Alex Bayliss, English Heritage
Diana:: Next up, computer programmers and archaeologists recently used a technique known as Bayesian chronological modelling as a window through which to look at the real political and even military events which shaped Britain’s pre-historic past. The new research based on computer refined radiocarbon dates strongly suggests that farming lifestyles were introduced from the continent through Kent and Essex by immigrants and not simply through the transmission of knowledge and ideas. The work also suggests that large structures known as causewayed enclosures only emerged in Britain once there was enough farming going on for allow leaders to lead ever larger groups of people. To tell us more, Alex Bayliss.
Alex - Radiocarbon dating used on its own has quite large error terms. If you’ve just got a single radiocarbon date, typically in the 4th millennium BC, it will cover about 250 years. But because radiocarbon dates is a probabilistic process, if you get 10 radiocarbon dates for a site, they will scatter around the true dates of that site. So some will be a bit earlier and some will be a bit later, and it will look – even if all those dates are from the same Thursday afternoon in 3000 or 600 BC- you know, the earliest radiocarbon date will 250 years earlier, the latest will be 250 years later, and it will look like that the actual site was in use for 500 years where in reality, it was used for one afternoon. So, the basic problem when we started was that normal radiocarbon dates kind of put the early Neolithic of Britain into a kind of splodge. Okay, we know it’s early Neolithic but it’s this kind of undifferentiated splodge somewhere in the 4th millennium BC.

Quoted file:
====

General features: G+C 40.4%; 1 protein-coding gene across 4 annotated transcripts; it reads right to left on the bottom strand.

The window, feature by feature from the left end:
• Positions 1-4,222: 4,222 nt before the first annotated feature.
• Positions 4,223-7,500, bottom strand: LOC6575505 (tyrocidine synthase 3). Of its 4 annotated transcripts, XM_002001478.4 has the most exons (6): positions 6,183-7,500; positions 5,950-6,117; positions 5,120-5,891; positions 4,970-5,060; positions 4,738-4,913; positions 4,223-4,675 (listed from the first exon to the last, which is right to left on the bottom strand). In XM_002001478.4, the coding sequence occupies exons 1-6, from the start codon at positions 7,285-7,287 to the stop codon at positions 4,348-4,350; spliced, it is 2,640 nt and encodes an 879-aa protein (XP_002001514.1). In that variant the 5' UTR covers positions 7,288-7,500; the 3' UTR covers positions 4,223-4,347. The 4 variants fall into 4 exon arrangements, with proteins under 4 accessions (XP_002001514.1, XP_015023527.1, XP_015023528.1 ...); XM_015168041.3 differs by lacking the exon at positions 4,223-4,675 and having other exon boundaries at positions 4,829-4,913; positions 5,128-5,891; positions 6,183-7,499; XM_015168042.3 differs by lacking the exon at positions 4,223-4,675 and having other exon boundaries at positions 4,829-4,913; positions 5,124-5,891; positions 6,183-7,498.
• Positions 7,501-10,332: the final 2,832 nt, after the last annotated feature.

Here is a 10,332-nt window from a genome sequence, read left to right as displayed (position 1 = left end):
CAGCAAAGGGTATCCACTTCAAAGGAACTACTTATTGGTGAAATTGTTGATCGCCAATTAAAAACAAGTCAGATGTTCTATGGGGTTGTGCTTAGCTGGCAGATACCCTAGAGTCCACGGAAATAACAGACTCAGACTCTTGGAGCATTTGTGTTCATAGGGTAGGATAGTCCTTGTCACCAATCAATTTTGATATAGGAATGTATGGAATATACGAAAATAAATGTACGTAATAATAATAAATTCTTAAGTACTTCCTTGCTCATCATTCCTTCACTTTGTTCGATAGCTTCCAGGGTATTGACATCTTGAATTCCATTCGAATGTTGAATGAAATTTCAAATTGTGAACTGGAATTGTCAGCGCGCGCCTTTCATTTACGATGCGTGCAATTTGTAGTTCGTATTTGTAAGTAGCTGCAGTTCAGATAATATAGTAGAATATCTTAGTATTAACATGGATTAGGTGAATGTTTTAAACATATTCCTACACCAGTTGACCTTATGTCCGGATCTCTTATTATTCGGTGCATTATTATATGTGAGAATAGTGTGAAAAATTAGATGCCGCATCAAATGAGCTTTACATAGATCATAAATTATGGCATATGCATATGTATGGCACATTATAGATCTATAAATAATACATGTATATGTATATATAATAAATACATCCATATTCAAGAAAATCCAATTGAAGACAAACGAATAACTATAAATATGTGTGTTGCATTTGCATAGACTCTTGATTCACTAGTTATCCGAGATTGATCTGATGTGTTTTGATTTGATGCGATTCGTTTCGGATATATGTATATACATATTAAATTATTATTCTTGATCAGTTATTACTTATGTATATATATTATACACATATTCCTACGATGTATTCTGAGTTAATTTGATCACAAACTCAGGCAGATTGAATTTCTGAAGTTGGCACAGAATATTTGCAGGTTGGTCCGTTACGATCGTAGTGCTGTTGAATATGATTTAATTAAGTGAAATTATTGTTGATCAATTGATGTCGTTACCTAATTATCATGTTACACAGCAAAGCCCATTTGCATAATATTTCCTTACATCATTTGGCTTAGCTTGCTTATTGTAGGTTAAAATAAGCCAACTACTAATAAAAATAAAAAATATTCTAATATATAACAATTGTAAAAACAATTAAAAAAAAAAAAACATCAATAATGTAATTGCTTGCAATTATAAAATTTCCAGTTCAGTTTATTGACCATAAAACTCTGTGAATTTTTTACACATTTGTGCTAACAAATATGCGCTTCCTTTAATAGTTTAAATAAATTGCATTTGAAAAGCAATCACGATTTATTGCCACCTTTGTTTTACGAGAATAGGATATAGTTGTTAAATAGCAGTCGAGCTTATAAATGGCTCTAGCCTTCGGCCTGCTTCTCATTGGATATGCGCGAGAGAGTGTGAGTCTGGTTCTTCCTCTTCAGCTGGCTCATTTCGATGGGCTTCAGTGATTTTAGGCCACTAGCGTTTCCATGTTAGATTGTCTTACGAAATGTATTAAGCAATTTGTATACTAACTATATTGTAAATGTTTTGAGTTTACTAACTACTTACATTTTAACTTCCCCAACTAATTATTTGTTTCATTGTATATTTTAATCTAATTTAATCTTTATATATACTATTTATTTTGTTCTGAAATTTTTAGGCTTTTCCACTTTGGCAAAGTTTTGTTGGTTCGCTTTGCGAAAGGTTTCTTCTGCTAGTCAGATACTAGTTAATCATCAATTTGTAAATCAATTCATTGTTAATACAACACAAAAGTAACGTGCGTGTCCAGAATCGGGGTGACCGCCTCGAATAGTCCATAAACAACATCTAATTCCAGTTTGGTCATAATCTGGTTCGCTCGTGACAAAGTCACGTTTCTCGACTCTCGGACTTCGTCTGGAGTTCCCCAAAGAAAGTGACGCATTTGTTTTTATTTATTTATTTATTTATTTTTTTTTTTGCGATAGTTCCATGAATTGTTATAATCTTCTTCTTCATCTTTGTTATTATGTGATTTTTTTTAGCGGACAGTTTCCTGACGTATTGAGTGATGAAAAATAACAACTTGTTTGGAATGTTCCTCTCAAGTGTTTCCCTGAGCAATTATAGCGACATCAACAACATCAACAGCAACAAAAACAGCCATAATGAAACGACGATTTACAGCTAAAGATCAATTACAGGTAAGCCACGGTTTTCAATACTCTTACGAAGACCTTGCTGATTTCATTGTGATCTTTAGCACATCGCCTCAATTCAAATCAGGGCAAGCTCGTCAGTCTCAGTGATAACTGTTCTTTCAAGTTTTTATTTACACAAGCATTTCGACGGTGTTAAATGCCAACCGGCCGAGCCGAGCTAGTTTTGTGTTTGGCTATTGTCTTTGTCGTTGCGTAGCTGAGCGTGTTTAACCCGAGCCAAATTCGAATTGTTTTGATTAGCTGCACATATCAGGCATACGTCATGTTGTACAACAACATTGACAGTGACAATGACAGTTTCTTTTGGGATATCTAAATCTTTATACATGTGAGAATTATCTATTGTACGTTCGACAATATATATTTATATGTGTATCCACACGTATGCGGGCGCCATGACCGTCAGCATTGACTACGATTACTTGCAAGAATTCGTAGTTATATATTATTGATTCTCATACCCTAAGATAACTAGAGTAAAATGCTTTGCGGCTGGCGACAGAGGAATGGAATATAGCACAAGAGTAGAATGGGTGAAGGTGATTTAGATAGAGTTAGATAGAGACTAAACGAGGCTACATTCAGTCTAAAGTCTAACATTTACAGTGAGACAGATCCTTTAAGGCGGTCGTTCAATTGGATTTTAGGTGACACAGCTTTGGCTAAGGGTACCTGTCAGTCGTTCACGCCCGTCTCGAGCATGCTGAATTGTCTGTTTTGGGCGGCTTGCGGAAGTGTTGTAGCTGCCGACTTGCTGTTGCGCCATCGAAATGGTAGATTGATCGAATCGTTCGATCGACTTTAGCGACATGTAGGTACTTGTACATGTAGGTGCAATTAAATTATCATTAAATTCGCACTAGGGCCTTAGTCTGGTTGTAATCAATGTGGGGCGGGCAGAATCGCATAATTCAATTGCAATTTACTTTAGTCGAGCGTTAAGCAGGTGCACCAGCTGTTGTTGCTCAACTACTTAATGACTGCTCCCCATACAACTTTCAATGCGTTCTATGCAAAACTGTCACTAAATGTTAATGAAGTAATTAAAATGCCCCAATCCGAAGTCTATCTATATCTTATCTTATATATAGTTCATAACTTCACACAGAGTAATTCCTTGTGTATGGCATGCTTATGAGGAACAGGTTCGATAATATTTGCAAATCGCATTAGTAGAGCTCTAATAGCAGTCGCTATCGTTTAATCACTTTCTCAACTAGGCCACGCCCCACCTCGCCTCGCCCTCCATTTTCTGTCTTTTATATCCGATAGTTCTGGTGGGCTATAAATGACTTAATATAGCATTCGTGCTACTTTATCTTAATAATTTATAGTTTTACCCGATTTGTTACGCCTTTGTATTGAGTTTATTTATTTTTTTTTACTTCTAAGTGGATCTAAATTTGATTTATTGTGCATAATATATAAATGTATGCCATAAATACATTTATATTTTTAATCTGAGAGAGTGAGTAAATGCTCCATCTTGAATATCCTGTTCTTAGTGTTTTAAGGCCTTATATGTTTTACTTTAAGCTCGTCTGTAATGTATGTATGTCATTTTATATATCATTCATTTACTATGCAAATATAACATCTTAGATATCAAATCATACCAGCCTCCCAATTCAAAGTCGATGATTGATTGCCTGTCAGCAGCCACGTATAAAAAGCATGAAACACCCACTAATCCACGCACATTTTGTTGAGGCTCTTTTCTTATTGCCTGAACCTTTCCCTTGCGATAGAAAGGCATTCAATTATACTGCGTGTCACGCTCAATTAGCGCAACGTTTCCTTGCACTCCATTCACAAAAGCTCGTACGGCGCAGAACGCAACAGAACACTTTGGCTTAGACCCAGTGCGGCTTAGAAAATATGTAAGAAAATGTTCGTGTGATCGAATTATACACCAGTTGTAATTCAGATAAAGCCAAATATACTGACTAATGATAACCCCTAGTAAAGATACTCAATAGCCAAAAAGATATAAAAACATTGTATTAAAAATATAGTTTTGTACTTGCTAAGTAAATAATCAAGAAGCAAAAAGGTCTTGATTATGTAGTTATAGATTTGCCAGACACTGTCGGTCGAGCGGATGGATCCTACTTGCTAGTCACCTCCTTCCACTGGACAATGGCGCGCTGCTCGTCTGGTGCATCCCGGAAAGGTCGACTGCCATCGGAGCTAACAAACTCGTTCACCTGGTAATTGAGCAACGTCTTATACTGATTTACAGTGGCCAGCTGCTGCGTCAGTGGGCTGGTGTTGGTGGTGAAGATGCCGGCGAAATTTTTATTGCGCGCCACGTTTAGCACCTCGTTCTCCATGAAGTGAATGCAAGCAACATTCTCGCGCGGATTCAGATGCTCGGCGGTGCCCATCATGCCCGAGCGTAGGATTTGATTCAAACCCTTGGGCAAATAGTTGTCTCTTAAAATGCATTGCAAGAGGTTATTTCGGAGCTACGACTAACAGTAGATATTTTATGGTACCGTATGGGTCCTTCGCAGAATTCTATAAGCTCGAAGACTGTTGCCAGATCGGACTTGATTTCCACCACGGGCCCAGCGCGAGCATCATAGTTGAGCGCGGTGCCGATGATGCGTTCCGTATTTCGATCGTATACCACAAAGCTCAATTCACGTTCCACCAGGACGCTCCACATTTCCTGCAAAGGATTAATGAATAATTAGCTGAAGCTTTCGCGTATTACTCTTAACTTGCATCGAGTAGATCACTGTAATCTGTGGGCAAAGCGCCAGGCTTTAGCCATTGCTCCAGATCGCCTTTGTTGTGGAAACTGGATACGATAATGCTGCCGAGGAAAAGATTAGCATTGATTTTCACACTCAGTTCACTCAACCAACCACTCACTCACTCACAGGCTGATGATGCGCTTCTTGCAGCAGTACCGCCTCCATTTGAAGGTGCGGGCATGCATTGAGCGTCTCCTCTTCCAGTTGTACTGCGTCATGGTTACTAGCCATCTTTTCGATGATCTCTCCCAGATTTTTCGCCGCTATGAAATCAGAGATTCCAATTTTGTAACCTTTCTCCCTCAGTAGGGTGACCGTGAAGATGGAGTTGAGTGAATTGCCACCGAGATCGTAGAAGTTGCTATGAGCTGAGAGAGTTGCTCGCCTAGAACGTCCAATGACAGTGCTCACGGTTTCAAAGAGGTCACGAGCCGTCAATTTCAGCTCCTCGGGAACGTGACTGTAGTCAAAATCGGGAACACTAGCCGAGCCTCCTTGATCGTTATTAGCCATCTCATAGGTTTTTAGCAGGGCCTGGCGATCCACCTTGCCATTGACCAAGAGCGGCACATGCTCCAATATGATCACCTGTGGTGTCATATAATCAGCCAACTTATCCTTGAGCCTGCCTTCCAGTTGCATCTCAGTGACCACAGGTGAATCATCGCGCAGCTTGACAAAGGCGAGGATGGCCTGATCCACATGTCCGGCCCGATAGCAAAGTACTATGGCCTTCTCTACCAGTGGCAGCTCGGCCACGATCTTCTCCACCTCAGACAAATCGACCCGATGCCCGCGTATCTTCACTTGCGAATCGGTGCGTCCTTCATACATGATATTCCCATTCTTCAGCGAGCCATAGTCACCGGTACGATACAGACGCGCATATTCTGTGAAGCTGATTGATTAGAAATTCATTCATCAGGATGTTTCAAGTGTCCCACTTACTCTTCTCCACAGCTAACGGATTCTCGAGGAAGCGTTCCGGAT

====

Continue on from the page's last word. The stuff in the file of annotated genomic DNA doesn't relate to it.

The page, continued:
Diana - Okay, so how do you go about differentiating that splodge then?
Alex - So what we do is, instead of just relying on the scientific information – the radiocarbon dating, we put together both the archaeological information with the radiocarbon dating. Now, I'm the scientist on the team but I've got colleagues at Cardiff University and together, we worked out what that additional information is. So, for example, if you have a sequence of deposits through a ditch and you have 3 radiocarbon dates, it is very likely from archaeological information that you would know that the sample at the bottom of the ditch is earlier than the sample in the middle, is earlier than the sample at the top of the ditch. And so, you can actually use that relative dating that you've got in archaeological sequence to refine the radiocarbon dates.
Diana - That sounds lovely, but what did you get out once you had this amazing sort of level of refinement?
Alex - Okay. Well the project that we actually were working on, the group of monuments we were working on and this was a joint project funded by English Heritageand the Arts and Humanities Research Council in Britain was the dating of early Neolithic causewayed enclosures. Enclosures seem to be gathering places that are used periodically there's evident for really big feasts where several cattle would be killed all at the same time. You know, they had a massive great barbecue basically. Now causewayed enclosures are the first big monuments that we have in England. They can be about 300 metres across. They have at least one, sometimes four, circuits of ditches. The ditches can be rock cut, but they have lots of different entrance ways that's why they causewayed enclosures. Some of them also have palisades and timber lacings in the earth around parts that were formed when the spore from the ditch is coming out. So these are fairly big things, you would need several people for a month to build one.